Forestry participants will be able to ‘relocate’ a forest under averaging accounting – perhaps to a less productive land area – without having to surrender units for the deforested area and they won’t have to pay back units in the event of natural disasters, such as a forest fire or major storm, provided they replant in four years.
“These are sensible changes, which make sure it’s easy for people to use their land how they want,” Mr Jones said.
See the full news release from New Zealand Government here.
Nokian tyres adds R&D and moreSince announcing expansion plans in 2018, Nokian Heavy Tyres are progressing a plan to increase the production of commercial tyres up to 50 percent and more than double the number of new products by investing heavily on production and product development. What started as a vision is quickly becoming a reality. At their R&D site they’re installing hollow-core slabs and test machinery. The Euro 70 million investment, the largest in Nokian’s history, will reach full production capacity in 2021.
Matti Kaunisto, Development Manager at Nokian Tyres, is satisfied. After months of planning all the details and getting intimate with the Building Information Model BIM) on his computer, he can actually see the vast new 3,500-square-meter R&D building taking shape. “Seeing it on a screen is one thing”, Kaunisto says, “but being able to walk there is another. The size gets lost in the computer screen, but once you stand there you really sense the space.” Nokian says expanding a working factory is a bit like fixing a bicycle while riding it. Using agile change management for planning has proven successful. By implementing ‘Lean’ model principles, they have been able to increase their delivery ability by 15% already this year – during ongoing renovations.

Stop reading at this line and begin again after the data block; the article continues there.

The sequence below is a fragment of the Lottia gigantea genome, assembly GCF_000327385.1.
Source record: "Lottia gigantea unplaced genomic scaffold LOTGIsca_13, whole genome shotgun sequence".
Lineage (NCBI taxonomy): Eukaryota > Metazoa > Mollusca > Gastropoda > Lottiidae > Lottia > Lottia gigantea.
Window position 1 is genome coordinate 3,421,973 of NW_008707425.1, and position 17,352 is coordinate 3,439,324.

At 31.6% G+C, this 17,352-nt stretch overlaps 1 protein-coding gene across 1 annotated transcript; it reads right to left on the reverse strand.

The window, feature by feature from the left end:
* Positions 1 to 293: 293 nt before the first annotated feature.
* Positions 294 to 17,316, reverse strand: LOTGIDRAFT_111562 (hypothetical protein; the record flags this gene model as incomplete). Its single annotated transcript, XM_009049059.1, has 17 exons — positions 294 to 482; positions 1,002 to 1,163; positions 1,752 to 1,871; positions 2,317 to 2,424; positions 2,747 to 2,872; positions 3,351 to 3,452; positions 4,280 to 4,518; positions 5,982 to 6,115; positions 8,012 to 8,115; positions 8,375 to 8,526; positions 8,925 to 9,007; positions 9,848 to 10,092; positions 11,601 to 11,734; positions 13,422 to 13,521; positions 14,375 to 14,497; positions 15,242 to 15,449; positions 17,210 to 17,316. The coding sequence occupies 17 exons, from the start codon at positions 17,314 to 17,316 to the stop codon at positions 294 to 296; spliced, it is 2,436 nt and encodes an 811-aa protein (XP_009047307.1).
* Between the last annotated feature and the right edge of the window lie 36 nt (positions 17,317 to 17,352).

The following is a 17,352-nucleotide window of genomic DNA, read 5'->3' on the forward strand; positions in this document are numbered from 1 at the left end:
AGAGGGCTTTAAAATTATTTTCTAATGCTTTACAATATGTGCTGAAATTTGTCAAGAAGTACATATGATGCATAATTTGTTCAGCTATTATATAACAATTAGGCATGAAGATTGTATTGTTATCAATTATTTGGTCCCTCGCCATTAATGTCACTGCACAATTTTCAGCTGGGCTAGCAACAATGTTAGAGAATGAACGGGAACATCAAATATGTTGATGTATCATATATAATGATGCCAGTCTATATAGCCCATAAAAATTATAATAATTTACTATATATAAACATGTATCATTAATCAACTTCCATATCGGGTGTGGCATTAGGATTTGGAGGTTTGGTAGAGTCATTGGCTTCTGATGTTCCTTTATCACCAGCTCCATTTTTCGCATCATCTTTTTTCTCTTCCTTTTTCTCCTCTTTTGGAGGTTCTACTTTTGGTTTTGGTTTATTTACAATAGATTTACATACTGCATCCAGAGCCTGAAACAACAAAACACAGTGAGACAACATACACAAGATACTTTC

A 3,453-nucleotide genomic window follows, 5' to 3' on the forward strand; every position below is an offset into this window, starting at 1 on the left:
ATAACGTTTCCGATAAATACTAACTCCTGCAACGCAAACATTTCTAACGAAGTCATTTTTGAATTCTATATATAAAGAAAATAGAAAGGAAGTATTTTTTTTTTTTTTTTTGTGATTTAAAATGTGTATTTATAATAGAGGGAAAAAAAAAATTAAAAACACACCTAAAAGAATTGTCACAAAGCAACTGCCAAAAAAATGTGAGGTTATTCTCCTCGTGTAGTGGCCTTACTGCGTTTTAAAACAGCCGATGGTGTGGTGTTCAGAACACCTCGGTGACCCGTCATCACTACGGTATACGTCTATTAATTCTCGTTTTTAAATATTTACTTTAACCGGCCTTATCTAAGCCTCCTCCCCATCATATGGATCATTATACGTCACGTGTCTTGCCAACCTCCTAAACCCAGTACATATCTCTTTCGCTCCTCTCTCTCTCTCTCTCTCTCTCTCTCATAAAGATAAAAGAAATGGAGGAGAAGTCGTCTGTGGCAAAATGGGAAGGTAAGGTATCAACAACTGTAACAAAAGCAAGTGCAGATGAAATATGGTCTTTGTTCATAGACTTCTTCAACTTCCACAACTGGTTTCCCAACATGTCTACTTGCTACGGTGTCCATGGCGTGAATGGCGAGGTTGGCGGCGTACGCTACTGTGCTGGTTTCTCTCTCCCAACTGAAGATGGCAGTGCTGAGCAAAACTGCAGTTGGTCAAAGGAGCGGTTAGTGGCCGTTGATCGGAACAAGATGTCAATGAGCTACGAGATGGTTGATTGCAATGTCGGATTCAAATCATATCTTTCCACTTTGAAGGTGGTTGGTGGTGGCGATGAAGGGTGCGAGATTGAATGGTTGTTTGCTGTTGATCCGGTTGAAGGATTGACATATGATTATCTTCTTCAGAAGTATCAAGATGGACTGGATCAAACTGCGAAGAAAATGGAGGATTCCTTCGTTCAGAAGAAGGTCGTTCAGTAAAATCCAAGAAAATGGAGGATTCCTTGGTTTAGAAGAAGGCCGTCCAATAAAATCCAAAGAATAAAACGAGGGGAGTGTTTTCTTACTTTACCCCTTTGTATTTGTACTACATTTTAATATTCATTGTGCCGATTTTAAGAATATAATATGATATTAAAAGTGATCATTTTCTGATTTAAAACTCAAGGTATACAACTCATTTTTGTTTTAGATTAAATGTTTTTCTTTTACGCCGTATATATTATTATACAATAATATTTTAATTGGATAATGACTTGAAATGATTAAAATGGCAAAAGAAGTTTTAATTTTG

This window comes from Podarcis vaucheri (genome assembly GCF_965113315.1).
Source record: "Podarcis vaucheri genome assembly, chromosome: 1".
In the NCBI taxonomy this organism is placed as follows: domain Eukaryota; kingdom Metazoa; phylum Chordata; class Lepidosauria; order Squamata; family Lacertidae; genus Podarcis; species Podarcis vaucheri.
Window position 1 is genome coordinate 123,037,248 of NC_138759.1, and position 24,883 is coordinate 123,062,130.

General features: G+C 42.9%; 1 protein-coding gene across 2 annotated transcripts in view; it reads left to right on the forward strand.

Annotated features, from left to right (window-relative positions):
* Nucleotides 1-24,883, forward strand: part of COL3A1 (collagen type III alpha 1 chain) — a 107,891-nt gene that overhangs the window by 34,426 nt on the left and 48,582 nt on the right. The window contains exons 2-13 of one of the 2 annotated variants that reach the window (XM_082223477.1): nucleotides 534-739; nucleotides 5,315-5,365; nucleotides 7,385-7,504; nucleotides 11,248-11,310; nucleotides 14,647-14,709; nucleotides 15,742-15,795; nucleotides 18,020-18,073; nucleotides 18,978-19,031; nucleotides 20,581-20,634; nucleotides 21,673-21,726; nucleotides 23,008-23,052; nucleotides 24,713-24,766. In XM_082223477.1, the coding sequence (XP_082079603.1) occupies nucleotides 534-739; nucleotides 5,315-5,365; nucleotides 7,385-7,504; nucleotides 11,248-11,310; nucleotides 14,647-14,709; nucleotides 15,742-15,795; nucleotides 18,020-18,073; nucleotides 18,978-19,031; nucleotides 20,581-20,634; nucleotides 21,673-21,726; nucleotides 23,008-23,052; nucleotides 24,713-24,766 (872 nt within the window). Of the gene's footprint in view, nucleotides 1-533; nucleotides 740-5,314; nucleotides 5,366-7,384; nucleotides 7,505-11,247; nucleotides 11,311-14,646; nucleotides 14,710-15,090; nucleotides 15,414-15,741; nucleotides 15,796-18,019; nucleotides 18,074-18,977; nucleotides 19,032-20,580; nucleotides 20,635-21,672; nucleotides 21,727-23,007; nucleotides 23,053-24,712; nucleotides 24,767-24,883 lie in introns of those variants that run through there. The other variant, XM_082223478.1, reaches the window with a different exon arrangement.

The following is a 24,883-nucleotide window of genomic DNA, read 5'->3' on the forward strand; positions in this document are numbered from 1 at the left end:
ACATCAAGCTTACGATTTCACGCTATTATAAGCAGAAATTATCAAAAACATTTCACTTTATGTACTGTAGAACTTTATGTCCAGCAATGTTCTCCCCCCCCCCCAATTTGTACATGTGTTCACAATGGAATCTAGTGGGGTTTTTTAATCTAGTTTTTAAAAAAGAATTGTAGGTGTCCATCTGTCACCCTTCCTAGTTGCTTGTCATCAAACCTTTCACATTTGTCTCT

Besides enabling more capacity and future growth, the new facilities serve an important role by supporting smoother flow and safer work. The planning, construction and setup are important steps, but the real innovation lies within the people involved in the process. The goal for the investment is to produce 50% more and more than double the number of new products.
Wairarapa: One farmer happy, others are notWairarapa farm sold to Austrian countess - Hadleigh Station in Wairarapa is a sheep and beef farm which will be converted to forestry.
There were four farmers bidding, two of them from neighbouring farms, but they couldn't get close to forester Roger Dicky (sic).
Now any farm is fair game, one farmer says. If you speak to anyone to do with sheep and beef lately, talk turns to trees. Their communities are under threat and they feel powerless.
Carbon Match market updateNZUs have firmed again and finished up for July with a last trade of $23.85. As of writing, NZUs are best bid $23.50, best offered $24 - a wide spread which most probably reflects the fact that the market is still digesting last night's announcements. Third Tranche of ETS Fixes Announced – Yesterday the Government announced a third set of fixes to the ETS.